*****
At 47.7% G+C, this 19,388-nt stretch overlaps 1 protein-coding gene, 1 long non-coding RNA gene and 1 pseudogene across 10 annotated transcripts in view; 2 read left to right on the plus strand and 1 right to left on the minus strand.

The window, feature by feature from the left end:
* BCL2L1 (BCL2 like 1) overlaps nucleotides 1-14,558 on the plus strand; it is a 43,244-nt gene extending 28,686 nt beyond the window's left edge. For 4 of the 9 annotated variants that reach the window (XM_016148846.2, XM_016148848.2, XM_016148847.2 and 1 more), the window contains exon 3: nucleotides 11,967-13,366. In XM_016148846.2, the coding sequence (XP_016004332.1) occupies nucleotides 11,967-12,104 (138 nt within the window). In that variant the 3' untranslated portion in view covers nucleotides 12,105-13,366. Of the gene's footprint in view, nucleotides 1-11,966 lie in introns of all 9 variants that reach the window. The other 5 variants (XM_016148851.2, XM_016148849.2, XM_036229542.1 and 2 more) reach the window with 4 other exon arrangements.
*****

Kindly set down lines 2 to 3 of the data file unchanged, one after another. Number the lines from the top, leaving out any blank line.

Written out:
The window, feature by feature from the left end:
* BCL2L1 (BCL2 like 1) overlaps nucleotides 1-14,558 on the plus strand; it is a 43,244-nt gene extending 28,686 nt beyond the window's left edge. For 4 of the 9 annotated variants that reach the window (XM_016148846.2, XM_016148848.2, XM_016148847.2 and 1 more), the window contains exon 3: nucleotides 11,967-13,366. In XM_016148846.2, the coding sequence (XP_016004332.1) occupies nucleotides 11,967-12,104 (138 nt within the window). In that variant the 3' untranslated portion in view covers nucleotides 12,105-13,366. Of the gene's footprint in view, nucleotides 1-11,966 lie in introns of all 9 variants that reach the window. The other 5 variants (XM_016148851.2, XM_016148849.2, XM_036229542.1 and 2 more) reach the window with 4 other exon arrangements.